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Prose Poets: ‘Of Gears’

gear def


I like poems that change gears, or change gear, if you prefer. I also like songs that change gear, like ‘I Heard Ramona Sing’ by Frank Black, which gives the gearbox a good work out before settling into the first verse. It seems to rev through four or five intros before finding its optimal cruising speed.

I’ve written poems that try to do the same thing: changing direction, energy, tone, sound, and pace – sometimes when expected and necessary, and sometimes when not. It’s about escape velocity and gut instinct and breath. A poem doesn’t have to do these things but the engine and the chassis of a poet’s imagination ought to be capable of getting into and out of trouble at the turn of a line.

Johnson’s dictionary came out a little too early to carry this more recent sense of ‘gear’. Johnson elaborates gear’s meaning as “Furniture; accoutrements; dress; habit; ornaments.” If we were to transpose this to a poem, we might talk of a poem’s gear as its layout, form, diction, ‘image-bank’, tone, rhyme scheme, and so on: its ‘clobber’ (both noun and verb).

In this sense, a poem is its own ornament. It wears itself. But does it wear it well? What kind of silhouette does it throw? Sometimes that’s best seen from across the room. A second definition, however, does take us closer to the modern vehicular meaning: “The traces by which horses or oxen draw.” If you like, let this definition steer you down another path to Homer, Joyce, and the Oxen of the Sun: it almost did me.

You can’t change gear until you’re in one: until you’re in motion. You’ve got to start somewhere. Did you park your imagination on a hill? Did you leave it in gear? Will you get a rolling start or rev up to the biting point before releasing the handbrake and gliding (or lurching) forward? Let’s look at some openings of poems; some ignitions.

It’s easy to choose examples that fit one’s arguments, so I thought I would pick poems at complete random from my shelves and see where they took me.

First up, I laid my hands on The Whole Motion by James Dickey and opened it on page 45 to the poem ‘For Robert Bhain Campbell’, which begins:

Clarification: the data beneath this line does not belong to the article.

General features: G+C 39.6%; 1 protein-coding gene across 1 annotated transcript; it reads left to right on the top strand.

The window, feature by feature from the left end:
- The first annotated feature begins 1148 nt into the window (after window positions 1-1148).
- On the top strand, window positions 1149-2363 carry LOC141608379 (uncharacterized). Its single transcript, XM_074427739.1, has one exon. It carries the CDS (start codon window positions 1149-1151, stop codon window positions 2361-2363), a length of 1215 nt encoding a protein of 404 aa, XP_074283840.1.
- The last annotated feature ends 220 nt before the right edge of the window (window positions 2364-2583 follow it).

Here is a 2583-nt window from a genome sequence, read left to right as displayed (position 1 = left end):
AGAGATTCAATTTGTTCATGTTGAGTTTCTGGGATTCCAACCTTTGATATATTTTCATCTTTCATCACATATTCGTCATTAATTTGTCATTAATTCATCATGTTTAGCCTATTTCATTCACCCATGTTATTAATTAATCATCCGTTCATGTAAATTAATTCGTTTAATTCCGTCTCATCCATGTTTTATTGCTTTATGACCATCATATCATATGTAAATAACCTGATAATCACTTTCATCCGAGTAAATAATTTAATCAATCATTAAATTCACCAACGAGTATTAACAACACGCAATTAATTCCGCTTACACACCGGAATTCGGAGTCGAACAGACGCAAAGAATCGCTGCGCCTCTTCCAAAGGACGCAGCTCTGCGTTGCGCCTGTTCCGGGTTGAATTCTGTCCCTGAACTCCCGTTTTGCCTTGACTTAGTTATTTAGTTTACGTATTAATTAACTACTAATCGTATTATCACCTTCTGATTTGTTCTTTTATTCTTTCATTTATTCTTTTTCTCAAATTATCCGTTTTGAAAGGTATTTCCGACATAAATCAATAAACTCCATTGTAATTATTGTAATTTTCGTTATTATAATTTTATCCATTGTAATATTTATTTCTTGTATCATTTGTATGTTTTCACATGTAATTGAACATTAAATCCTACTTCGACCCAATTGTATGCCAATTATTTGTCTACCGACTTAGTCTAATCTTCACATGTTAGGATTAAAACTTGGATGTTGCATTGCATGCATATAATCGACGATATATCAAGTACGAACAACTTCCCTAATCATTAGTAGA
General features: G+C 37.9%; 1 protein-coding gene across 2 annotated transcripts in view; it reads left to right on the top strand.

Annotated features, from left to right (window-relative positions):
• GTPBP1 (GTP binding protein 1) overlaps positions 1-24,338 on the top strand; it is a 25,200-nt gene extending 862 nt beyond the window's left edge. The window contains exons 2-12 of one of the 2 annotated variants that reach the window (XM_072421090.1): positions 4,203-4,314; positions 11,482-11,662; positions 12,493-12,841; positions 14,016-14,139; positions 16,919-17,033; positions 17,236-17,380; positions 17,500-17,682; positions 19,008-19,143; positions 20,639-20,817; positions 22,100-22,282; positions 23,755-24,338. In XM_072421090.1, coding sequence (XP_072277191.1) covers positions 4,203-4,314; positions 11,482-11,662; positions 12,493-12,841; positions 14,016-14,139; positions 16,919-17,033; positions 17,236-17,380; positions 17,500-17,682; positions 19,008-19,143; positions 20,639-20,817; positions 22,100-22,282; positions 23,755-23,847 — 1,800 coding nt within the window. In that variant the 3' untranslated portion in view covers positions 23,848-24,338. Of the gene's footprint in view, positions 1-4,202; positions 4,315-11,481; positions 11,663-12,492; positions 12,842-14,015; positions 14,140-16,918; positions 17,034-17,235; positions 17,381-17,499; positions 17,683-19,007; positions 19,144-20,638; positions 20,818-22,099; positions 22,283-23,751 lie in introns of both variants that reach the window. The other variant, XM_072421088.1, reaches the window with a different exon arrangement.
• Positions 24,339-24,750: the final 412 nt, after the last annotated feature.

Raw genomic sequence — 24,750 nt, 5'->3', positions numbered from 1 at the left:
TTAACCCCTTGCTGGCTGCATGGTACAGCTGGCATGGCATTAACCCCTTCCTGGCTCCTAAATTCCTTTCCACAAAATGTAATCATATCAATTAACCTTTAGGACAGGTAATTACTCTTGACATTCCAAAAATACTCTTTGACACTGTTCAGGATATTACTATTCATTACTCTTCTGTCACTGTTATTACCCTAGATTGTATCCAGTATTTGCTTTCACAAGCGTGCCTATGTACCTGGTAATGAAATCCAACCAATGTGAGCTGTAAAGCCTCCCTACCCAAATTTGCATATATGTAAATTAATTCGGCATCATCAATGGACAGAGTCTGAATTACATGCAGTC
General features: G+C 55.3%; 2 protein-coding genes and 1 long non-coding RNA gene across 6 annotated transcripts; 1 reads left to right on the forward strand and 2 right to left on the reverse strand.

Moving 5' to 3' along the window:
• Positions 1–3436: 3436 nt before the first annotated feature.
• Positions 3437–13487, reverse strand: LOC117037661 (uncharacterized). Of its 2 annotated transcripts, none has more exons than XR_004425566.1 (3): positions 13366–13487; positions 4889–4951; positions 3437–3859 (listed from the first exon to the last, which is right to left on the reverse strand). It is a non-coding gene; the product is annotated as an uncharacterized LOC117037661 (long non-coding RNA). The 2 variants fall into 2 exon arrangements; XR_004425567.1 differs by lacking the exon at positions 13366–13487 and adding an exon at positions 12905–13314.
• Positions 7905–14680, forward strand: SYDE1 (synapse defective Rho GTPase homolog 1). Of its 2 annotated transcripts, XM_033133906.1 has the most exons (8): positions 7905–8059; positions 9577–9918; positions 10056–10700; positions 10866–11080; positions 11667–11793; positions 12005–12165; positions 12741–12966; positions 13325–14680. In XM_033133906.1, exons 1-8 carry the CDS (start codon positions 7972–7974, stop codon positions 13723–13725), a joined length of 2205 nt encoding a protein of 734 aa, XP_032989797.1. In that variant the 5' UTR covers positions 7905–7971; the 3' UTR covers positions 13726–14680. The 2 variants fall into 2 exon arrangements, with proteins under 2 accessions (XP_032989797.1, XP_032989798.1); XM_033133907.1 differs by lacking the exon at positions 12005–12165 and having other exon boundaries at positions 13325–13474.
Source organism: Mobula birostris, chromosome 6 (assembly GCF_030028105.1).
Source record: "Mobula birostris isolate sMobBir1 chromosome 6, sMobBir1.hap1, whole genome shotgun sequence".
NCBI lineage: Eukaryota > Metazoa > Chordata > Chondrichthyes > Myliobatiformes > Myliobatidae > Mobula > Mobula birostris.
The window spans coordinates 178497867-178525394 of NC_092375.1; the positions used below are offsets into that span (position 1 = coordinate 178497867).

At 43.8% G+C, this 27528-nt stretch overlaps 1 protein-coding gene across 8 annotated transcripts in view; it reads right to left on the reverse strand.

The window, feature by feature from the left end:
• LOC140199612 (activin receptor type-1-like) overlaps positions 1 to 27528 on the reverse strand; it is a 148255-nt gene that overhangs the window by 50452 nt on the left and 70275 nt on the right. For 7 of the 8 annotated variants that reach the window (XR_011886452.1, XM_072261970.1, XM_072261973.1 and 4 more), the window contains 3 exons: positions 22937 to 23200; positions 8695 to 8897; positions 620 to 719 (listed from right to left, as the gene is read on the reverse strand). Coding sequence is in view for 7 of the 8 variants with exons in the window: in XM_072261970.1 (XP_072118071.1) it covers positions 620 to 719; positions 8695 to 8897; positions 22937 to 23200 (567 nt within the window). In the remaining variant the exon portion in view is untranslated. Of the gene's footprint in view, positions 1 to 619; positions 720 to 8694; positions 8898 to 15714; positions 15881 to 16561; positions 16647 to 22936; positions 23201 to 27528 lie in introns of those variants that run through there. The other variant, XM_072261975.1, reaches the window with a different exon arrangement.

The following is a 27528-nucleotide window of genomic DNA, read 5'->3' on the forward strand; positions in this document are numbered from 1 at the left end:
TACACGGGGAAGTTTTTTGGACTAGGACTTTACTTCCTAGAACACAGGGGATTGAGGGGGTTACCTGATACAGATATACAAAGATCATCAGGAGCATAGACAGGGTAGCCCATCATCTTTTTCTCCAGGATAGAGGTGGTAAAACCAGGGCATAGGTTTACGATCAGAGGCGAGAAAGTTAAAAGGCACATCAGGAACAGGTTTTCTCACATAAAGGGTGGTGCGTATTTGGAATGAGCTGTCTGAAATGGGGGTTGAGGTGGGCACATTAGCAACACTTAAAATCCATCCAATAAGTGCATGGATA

Unwandering, I can move
One hand, then both,
But not the hand to write what you can hear.


Let’s imagine that titles are doors: car doors. ‘For Robert Bhain Campbell’ is fairly heavy and closes with a satisfyingly snug clunk: no loose revolving handles or kooky gull-wing action here. Being dedicated to a triple-named, aristocratic-sounding gentleman (whether you know this doomed poet – this acquaintance of John Berryman’s – or not), the title carries a sense of stateliness and formality: a broad wheelbase, I’d say. So turn the key.


Unwandering, I can move


I have just spent a fair amount of time trying to parse this line. If you suppress the ‘er’ of ‘wand’ring’, we seem to be dealing with iambic trimeter [ -/-/-/ ], which ties in with the iambs of the following two lines. But ‘unwandering’ can only have four syllables to my ear and I wonder if it’s that rare four-toed foot the ‘second paeon’ [ -/– ] followed by a trochee [ /- ] and a catalectic trochee with its front wheels hanging over a cliff at the line break?

Whatever the case, the line does seem to shudder on the spot, though: moving but not moving forward; or unwandering and yet moving. Motion and lack of motion are held in tension, if not ironised. These effects are intensified by that whacking great caesura after the first comma.


One hand, then both,
But not the hand to write what you can hear.


By line three the poem is moving smoothly in the lane designated for buses, taxis and iambics. And to be honest, the poem continues at a dependable pace but with an ever-present sense of possible change or reconsideration:


Young poet asleep with cancer,
I feel you changing with
I feel you changing my language


Those repeated line openings (never exact copies, of course, as nicely covered in Glyn Maxwell’s On Poetry) remind us of the tentative opening of this poem, the tensions in play.

The second poem I picked at random was ‘Suicide’ from Melissa Lee-Houghton’s collection Beautiful Girls (page 55). The door/title of this poem feels like one belonging to a lighter or sportier vehicle than Dickey’s. It is pulled shut urgently, the keys stabbed at the ignition in the need for a quick getaway.